A Tough Job
Cleveland Plain Dealer - September 5, 2005
by Amy Hanauer, in The Cleveland Plain Dealer
Compared to a generation ago, adult workers in Ohio and the nation are vastly more productive. American workers generate 78 percent more output per hour than they did in 1973, with a particularly steep ascent in the last few years. Ohio educational levels have not risen quickly enough, but they dwarf the schooling of our parents and grandparents, with 65 percent more college degree attainment than in 1979. And families are working much more: Two-parent families, for example, put in 18.4 percent more hours in 2002 than in 1979.
Yet, inflation-adjusted Ohio wages remain below 1979 levels and have been dropping for four years straight. Benefits have eroded, and family income has stagnated in recent years. Ohio employment levels remain hundreds of thousands of jobs below where they were when the recession began in 2001.
The manufacturing share of our economy has shrunk. Disturbing disparities endure. Where we used to outperform the nation, we now lag. In comparison with other states, Ohio’s economy has faltered. Policymakers who once disputed these facts now cite them to justify actions that will only worsen our problems.
Ohio policy has featured tax cuts for the wealthiest, poorly targeted tax abatements, sentencing guidelines that bloat our prison population and insufficient resources for education.
Federal policy has had similar elements, along with dramatically increased military expenditures and a soaring trade deficit.
The result of this failed strategy is made clear in Policy Matters Ohio’s new Labor Day report. We’ve lost jobs. Wages have fallen. Young people struggle to get the education they need. And poverty remains high, despite Cleveland having escaped last year’s burden of a first-place ranking. Yet many new proposals are tiresome echoes of failed ideas.
There are two ways to run an economy: a low road and a high road.
On the low road, we don’t invest in people or distinguish between good and bad jobs. We allow sprawl and pollution and don’t think about the long term. Worker training is sub-par; jobs are low-wage. Companies are reluctant to contribute their share to the economy; poverty and criminal justice costs are high, and creative solutions are out of our budget. Ohio’s approach exemplifies the low road.
How can we switch to the high road?
We must create an excellent educational system that produces a prepared and flexible work force. Tax fairly to get needed revenue and to reduce the impact of skyrocketing income and wealth inequality. Maintain a strong public sector that reduces crime and fosters vibrant communities that thrive in a more competitive economy. Enforce environmental and human rights standards with a fair-trade approach. Invest in infrastructure, energy efficiency and children’s development, all of which pay for themselves and begin generating dividends in a short amount of time. Energy efficiency (like adding insulation) can sometimes begin generating returns in reduced heating bills in as little as 4 to 5 years. Children’s development (like providing poor kids with high-quality preschool) results in reduced need for school intervention in the K-12 years, but the real “dividends” are generated at the 17-year mark when the kids who’ve been to preschool have much lower crime and pregnancy rates. After 30 years, the government gets back $3 for every $1 invested, according to economist Robert Lynch. And that doesn’t include the benefits from increased income taxes paid (since the kids will earn more than those who haven’t been to preschool).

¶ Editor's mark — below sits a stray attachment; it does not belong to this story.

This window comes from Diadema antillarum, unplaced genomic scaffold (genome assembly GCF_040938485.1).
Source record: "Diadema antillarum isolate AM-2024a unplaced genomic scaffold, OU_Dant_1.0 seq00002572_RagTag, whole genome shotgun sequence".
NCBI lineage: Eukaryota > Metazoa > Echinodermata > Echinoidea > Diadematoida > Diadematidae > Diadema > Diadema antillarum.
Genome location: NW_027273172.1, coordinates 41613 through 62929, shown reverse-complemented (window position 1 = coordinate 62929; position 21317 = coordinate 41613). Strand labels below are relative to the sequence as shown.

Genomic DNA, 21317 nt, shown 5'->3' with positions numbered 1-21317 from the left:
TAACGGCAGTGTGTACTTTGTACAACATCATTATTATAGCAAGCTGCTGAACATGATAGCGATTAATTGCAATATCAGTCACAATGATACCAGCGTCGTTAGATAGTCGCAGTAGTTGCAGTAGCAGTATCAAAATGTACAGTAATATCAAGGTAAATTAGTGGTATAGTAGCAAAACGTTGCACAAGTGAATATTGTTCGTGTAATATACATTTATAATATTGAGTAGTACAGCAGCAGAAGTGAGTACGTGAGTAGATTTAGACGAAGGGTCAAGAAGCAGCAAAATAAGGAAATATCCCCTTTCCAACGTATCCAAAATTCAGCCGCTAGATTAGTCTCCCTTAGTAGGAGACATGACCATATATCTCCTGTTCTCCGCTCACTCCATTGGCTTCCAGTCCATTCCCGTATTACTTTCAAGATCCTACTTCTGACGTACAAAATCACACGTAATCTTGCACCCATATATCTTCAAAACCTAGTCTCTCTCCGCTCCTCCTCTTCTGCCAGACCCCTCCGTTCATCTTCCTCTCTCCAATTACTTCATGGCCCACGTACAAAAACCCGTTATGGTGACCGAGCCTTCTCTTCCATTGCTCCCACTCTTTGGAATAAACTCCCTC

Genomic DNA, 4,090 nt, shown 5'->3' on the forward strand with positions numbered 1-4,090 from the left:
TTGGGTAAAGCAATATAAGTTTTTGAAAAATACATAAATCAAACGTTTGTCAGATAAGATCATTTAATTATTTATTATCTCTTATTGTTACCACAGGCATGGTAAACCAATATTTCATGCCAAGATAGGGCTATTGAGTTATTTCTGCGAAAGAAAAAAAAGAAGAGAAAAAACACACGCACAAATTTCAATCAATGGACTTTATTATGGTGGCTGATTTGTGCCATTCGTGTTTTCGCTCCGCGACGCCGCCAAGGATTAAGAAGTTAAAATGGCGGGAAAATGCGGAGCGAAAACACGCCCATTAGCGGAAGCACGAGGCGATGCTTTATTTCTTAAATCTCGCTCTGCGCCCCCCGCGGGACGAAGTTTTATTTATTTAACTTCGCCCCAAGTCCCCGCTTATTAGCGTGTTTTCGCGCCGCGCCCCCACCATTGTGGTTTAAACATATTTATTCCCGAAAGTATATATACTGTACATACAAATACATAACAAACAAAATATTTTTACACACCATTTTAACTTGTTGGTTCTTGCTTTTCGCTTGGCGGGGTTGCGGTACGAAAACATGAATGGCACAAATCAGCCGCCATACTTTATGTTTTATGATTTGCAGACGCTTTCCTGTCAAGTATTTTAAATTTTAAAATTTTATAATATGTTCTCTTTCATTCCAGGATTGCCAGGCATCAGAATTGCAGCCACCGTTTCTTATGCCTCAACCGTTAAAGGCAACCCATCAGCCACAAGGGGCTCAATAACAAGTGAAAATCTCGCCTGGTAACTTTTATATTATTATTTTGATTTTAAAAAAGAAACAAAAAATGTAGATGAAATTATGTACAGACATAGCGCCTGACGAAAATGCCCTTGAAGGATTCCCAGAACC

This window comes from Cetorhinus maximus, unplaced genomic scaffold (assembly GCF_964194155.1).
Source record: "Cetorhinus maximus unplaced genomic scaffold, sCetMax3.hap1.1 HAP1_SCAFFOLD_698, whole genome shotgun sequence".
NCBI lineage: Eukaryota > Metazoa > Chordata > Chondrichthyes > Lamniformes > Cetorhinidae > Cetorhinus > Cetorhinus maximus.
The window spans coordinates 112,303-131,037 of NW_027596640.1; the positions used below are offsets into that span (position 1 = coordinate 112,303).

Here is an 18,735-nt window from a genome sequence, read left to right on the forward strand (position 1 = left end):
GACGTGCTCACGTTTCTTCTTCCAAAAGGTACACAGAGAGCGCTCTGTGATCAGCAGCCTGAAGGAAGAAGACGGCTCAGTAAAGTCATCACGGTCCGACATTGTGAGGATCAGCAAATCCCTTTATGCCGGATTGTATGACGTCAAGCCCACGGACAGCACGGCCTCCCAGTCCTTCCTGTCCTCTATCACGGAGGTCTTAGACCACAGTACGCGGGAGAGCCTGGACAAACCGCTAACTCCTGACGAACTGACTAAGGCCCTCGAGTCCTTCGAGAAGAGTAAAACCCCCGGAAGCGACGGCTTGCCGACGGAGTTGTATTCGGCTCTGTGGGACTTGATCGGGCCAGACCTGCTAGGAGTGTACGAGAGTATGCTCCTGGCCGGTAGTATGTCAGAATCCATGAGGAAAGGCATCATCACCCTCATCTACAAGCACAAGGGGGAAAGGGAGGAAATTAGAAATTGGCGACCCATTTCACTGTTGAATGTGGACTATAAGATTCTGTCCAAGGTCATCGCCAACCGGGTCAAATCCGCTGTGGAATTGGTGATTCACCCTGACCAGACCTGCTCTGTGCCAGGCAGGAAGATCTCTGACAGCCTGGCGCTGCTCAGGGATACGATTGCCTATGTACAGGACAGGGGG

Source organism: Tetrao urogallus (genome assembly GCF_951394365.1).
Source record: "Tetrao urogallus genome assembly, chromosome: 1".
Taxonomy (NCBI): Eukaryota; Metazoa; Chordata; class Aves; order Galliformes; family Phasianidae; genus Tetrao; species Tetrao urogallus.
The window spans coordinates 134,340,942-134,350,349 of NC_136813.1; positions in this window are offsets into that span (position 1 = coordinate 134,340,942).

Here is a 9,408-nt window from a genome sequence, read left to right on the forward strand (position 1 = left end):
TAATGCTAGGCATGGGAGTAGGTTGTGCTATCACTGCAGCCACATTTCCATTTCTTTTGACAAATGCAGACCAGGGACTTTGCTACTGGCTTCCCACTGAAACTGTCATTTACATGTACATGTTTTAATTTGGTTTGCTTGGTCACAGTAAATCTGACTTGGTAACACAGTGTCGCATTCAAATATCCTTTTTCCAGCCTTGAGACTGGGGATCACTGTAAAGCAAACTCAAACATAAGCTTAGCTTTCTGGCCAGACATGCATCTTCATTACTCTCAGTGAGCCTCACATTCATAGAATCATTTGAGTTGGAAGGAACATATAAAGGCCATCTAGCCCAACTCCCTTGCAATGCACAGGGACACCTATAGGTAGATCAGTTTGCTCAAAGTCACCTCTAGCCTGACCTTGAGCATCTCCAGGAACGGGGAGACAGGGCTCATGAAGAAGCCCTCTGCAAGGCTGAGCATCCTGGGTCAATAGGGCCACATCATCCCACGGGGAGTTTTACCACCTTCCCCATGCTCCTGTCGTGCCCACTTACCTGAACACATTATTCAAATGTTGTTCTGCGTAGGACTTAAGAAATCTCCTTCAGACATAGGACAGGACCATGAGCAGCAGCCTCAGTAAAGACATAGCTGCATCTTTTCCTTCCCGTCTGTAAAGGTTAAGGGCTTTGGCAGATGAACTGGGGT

Let’s focus on one high-road example. Ohio has some of the best manufacturing workers and infrastructure in the world. Its infrastructure is poised to capture jobs and investment if the state and country embrace the challenge of becoming more energy independent. Ohio could jump-start that process, as other states are doing.
We could have renewable portfolio standards for state government, which would ensure that a certain percentage of energy was purchased from renewable sources. We could use public dollars to retrofit existing buildings and increase their energy efficiency, using union workers to get the job done well.
Ohio’s manufacturing base could lead the way in supplying the entire nation with components for wind turbines and other renewable infrastructure – while also reducing pollution, increasing jobs and reducing dependence on foreign oil. Many of these ideas are being pioneered by a project called the Apollo Alliance, which has an innovative plan to achieve energy independence within one generation through strategic national, state and local investments.
The smartest states are endorsing and benefiting from this kind of big idea. With a little vision, Ohio could be a leader in energy savings, education levels and wage growth, instead of leading in foreclosures, bankruptcies and job loss. But it will take a new kind of policymaking that is focused on the incredible potential in our diverse, promising state. We are working harder, working smarter and working more. We should demand more reasons to celebrate on Labor Day.